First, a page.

Two standard approaches to salvage the compromised digit are to either unwind the hair or thread if possible or, otherwise, make a midline longitudinal incision along the extensor surface of the toe to cut the hair or thread.42 To cut the hair, it will often be necessary to split the fibers of the extensor ligament, but avoid transecting the fibers. The multiple strands of hair or thread are then removed using fine forceps without teeth. The toe often retains the initial appearance, making the physician uncertain whether all of the strands have been removed or cut. A novel but unvalidated method is to apply hair-dissolving compounds.43 Hair-thread tourniquet syndrome can cause deep cutaneous lacerations that result in tendon lacerations requiring operative repair.44 Hair-thread tourniquet syndrome is not the result of intentional injury and does not warrant reporting as suspected child abuse. (Tintinalli 8th Ed)
Faculty comments: Nair seems to work pretty well. It takes about 15 minutes to dissolve the hair fiber. Otherwise a small incision on the lateral aspect of the digit down to bone will cut the fibers.
Have a system to approaching EKG's the same way each time.
Unfortunately I missed a large portion of this outstanding lecture.
1/3 of patients with AICD shock will have troponin elevation.
For a single shock, check a troponin, check lytes, get an EKG. If patient is asymptomatic and has normal vitals and labs are consistent with prior levels, the patient can possibly can go home after discussion with cardiologist.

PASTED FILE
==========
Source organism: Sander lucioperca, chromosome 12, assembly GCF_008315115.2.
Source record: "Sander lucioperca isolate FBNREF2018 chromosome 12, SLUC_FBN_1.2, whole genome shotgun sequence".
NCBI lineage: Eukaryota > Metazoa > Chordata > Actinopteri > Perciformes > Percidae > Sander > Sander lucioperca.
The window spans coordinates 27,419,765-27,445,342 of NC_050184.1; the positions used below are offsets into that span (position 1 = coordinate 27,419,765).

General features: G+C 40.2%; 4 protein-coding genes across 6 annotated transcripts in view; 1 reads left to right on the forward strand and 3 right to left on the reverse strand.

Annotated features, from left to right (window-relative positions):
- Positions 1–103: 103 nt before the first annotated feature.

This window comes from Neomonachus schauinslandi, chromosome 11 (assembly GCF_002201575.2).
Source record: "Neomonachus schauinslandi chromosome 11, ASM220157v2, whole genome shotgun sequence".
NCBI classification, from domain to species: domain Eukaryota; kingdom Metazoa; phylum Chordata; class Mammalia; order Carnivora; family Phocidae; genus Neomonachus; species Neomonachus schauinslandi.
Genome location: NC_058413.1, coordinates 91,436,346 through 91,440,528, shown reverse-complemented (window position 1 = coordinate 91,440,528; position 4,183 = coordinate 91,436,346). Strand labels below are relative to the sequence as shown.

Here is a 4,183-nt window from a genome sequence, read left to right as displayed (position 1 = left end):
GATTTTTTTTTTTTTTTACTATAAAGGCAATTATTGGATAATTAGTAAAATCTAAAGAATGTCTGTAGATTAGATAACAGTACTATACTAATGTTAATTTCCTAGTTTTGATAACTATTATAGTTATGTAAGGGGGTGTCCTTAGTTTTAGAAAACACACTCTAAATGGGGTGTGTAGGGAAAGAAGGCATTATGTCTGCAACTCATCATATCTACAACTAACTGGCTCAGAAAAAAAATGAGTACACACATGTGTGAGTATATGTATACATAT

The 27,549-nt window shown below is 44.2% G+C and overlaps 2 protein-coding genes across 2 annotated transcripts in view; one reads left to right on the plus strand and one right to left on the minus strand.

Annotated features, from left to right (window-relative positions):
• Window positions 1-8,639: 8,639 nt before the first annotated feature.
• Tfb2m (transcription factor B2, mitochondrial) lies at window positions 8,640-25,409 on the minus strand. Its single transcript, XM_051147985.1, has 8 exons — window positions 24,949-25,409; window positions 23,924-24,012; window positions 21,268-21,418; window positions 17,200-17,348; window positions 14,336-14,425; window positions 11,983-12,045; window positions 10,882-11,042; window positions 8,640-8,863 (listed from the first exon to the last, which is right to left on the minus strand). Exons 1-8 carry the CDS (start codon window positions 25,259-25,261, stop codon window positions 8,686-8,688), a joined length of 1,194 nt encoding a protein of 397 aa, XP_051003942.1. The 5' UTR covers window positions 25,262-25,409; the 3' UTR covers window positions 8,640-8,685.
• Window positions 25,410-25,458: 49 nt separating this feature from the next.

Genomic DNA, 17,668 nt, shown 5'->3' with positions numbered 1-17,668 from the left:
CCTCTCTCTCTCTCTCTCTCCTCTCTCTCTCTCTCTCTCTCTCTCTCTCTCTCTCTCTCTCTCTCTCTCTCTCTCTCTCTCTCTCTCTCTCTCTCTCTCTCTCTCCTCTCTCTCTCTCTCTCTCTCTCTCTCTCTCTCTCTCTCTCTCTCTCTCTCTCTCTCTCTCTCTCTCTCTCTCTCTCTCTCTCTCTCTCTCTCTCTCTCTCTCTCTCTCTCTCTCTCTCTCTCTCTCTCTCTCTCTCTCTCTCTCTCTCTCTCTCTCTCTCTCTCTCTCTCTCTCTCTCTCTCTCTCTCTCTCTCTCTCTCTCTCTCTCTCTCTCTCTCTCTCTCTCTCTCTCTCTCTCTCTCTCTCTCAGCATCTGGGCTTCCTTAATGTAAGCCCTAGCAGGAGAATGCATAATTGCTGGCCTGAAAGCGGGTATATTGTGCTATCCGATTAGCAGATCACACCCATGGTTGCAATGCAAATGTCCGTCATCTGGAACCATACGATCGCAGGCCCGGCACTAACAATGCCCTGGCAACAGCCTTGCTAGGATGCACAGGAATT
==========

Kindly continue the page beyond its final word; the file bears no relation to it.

If patient gets shocked twice they need a higher level of caution because either they are getting multiple appropriate shocks or the device is malfunctioning. Consult Cardiology and likely admit.
If a patient gets 3 or more shocks that is considered electrical storm and the patient needs emergent cardiology consultation, antiarrythmic therapy, anxiolytic, and ICU admission.
Lovell How to Give an Effective Lecture
Be the content expert. Make sure you know your topic.
Be enthusiastic about the topic you are speaking about. Enthusiasm shows and is important for gaining your audience's attention.
Work on your public speaking skills: Most important is to practice your presentation beforehand. During the presentation, leave the podium and engage the audience.
Get Creative. When developing your presentation, think about how to make the content more engaging or interactive.
Pay attention to slide design. Don't put too much info on slide. Big picture/few words. Make your slides visually appealing. Don't use slides as a crutch.